Andrea Zaki Stephanous

BY hgoody | 31 January 2008 |

Langham Scholar Andrea Stephanous and wife Hala“I am in debt to God first and Langham second.”

Most Langham scholars’ eyes light up when they talk about their doctoral studies supported by a Langham Partnership International (LPI) grant. But Andrea Zaki Stephanous positively sparkles as he describes the difference it has made in his life. Andrea did his Ph.D. in Manchester, England, in the field of religion and politics. LPI International Director Chris Wright met him recently in his home country Egypt and asked him about it.

“My Ph.D. programme absolutely transformed my life,” Andrea began. “It was a paradigm shift for me. First it gave me a deep appreciation of the importance of education and adapting a proper scientific approach to problems. Secondly it equipped me with the skills I need in my role now. By the grace of God I serve in a top position in my church and country, and in that role I have to deal with intellectuals, with officials. I would not know how to do so without the experience and skills of the Ph.D. Thirdly it has empowered me in my job, as a professor, publisher, writer, speaker. I am invited both by the state and other organizations to give papers and presentations on a range of social and political issues as well as theological ones. Being academically equipped gives my church as a whole respect, in a culture where religious leaders are often despised as people of slogans only. Absolutely all my work as a leader in church, seminary, and society, has been transformed by the academic skills and challenges of the Ph.D. work.

“And yet at the same time, as you go through the Ph.D. you always affirm to yourself that you are a child in the world of learning. And even afterwards, I never feel that I am a ‘scholar’ – when you know how much there is that you don’t know! I don’t feel worthy of that title. There is still a very long way to go.”

So what exactly does Andrea do? Prepare to be astonished. He carries an amazing portfolio of responsibility. He described six of them.

• Director of Communications at The Coptic Evangelical Organization for Social Service (CEOSS). Andrea was involved with CEOSS, working among the poor in squatter camps, since the 1980s. He now directs its publishing department, Dar El Thaqafa, producing books and multi-media resources not only for Egypt but the whole Arabic speaking world. In this role he is also involved as a resource person for inter-faith dialogue and peace-building and conflict resolution programmes for church leaders. This is Andrea’s main (and only salaried) job.

The Arabic Contemporary Theology (left), and Salvation the sixth volume in the Global Christian Library(shown: Two of the recently launched publications of Dar El Thaqafa: “The Arabic Contemporary Theology” (left), and “Salvation,” the sixth volume in the Global Christian Library.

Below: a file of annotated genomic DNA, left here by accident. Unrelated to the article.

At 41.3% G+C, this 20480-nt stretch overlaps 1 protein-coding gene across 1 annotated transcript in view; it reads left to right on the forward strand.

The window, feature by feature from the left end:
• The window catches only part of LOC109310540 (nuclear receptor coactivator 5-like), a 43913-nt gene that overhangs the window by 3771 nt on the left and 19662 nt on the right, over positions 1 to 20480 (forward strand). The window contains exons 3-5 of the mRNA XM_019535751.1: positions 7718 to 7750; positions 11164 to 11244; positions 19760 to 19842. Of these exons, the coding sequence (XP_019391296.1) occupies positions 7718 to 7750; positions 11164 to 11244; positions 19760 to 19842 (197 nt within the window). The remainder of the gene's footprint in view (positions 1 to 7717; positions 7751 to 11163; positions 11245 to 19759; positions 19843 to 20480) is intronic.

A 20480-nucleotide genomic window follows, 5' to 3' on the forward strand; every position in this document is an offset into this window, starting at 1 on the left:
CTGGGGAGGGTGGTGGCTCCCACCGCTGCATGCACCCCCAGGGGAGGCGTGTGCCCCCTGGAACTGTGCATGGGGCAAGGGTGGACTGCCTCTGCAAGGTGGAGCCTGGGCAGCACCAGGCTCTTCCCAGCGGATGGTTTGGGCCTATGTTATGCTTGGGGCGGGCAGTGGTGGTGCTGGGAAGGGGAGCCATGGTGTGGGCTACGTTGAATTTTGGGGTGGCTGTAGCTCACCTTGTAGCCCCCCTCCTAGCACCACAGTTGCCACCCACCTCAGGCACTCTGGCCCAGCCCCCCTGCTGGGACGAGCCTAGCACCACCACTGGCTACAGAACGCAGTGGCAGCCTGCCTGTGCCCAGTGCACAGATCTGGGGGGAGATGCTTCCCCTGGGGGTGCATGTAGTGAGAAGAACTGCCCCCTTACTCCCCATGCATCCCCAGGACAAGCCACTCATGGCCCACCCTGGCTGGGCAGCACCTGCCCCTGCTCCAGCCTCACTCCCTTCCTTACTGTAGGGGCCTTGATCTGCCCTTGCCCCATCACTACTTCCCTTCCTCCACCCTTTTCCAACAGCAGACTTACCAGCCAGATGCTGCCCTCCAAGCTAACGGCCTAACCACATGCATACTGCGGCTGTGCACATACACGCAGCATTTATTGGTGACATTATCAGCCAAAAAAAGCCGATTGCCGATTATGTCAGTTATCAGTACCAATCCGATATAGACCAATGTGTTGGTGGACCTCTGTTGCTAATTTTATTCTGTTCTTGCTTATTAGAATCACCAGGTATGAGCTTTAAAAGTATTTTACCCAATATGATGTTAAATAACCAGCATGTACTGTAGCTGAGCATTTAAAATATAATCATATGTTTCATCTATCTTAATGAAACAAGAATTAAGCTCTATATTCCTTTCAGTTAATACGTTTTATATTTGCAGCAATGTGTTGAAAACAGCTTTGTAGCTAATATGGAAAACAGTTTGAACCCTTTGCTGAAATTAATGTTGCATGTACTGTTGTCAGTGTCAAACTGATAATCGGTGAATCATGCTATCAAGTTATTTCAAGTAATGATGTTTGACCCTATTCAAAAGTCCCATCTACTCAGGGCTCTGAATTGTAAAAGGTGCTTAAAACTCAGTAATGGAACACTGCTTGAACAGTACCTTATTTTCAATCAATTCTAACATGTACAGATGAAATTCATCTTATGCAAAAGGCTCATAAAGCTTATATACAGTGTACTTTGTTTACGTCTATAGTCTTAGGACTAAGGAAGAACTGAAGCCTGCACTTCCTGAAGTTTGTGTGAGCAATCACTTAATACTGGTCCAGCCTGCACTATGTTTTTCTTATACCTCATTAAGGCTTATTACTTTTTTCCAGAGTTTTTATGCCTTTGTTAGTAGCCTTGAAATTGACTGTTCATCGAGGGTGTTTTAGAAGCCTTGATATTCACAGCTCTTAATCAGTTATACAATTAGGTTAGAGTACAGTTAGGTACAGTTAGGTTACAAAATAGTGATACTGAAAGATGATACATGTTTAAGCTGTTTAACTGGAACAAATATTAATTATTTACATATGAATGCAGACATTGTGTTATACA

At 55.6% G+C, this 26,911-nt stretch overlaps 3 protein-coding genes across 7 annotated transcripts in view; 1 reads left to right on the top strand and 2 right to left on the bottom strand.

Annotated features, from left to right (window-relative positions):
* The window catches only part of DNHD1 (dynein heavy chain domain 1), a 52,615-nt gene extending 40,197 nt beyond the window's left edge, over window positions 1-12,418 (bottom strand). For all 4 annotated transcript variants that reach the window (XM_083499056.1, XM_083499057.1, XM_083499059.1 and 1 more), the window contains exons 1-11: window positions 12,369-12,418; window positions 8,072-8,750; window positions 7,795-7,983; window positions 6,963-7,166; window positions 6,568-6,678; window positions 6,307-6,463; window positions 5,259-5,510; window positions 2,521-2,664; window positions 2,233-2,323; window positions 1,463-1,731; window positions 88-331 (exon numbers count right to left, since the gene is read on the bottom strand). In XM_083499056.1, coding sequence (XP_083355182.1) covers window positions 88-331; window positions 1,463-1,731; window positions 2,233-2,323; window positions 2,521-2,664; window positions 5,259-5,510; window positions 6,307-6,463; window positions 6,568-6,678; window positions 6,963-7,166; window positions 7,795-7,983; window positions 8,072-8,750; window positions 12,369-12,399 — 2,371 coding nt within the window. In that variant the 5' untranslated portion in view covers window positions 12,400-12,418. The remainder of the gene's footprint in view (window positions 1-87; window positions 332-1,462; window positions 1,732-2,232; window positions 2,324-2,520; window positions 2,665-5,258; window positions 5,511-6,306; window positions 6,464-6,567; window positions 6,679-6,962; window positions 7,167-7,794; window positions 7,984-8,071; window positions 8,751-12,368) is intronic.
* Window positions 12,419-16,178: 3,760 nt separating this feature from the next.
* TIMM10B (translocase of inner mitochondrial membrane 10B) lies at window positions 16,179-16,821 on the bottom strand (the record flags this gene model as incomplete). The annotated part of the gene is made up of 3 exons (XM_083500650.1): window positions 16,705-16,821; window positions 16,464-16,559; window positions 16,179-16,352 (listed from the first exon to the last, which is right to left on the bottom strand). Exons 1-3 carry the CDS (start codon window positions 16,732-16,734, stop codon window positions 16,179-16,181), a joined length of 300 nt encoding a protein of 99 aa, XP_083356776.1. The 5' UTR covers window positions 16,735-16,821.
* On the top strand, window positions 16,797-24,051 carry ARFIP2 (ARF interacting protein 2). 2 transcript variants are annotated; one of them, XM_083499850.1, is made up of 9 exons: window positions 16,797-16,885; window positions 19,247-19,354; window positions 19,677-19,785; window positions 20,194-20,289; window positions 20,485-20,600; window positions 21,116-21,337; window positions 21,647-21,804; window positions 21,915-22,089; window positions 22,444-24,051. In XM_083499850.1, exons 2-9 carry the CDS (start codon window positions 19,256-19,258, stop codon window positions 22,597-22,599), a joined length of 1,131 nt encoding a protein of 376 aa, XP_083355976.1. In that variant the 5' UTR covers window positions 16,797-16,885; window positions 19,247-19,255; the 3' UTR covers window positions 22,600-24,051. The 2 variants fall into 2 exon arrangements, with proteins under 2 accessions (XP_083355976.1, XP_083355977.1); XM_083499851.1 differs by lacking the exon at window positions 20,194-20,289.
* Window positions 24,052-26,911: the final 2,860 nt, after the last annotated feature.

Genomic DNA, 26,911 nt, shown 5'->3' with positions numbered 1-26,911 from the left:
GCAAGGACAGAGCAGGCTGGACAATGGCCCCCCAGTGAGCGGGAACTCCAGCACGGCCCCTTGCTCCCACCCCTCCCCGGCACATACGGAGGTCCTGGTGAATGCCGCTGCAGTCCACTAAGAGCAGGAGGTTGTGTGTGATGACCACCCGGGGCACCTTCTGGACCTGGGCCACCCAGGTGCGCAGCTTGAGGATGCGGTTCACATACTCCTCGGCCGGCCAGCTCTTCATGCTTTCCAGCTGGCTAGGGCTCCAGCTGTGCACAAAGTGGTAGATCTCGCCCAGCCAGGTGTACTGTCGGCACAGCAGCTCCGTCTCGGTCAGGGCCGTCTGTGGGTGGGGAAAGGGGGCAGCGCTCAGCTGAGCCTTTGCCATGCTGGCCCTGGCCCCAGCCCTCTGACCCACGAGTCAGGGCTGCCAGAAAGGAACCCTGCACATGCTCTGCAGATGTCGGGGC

• Professor at the Evangelical Theological Seminary of Cairo. Andrea teaches at both undergraduate and graduate level on Religion and Politics, Theological Foundations for Social Change, and Inter-Faith Dialogue in the Middle East.

• TV Presenter: Andrea both writes and presents a weekly programme for SAT 7, which goes out across the Middle East, called, Without Embarrassment. Each programme features two guests – Christian and Muslim, discussing all issues imaginable, from religious violence to the resurrection of Jesus.

• Chair of the Council for Service and Development for the Synod of the Nile (the main Presbyterian church in Egypt). This works to empower local churches to be salt and yeast in society. He oversees the work of 10 staff, 500 volunteers and several major health, education and economic projects.

• Vice President of the Protestant Council of Egypt. There are 1,200 Protestant churches within this alliance, and its council functions not only as a forum for working together, and an authority structure, but also as a combined voice to the government. So Andrea needs great political wisdom as well as ecclesiastical diplomacy.

• International Deputy Director for the Middle East, for the Lausanne movement.

“And yet,” says Andrea, “I like to keep up my first love as a researcher and writer. This is a crucial part of what I do. I set aside time weekly for that. I have a nice office in my home where I do that. All of my children are at school or university, so everybody is studying and I am studying with my family around me!”

It would be hard to think of a better example of a rounded ministry of head, heart and hands, than the work of Langham Scholar, Andrea Zaki, in Egypt.

“I would not be as I am now without God’s grace and the support of Langham,” he concluded. “That is from my heart.”

Read more about Langham scholar Andrea’s work with the production of “Arabic Contemporary Theology”

View the LPI photo gallery of the January 2008 Egypt gatherings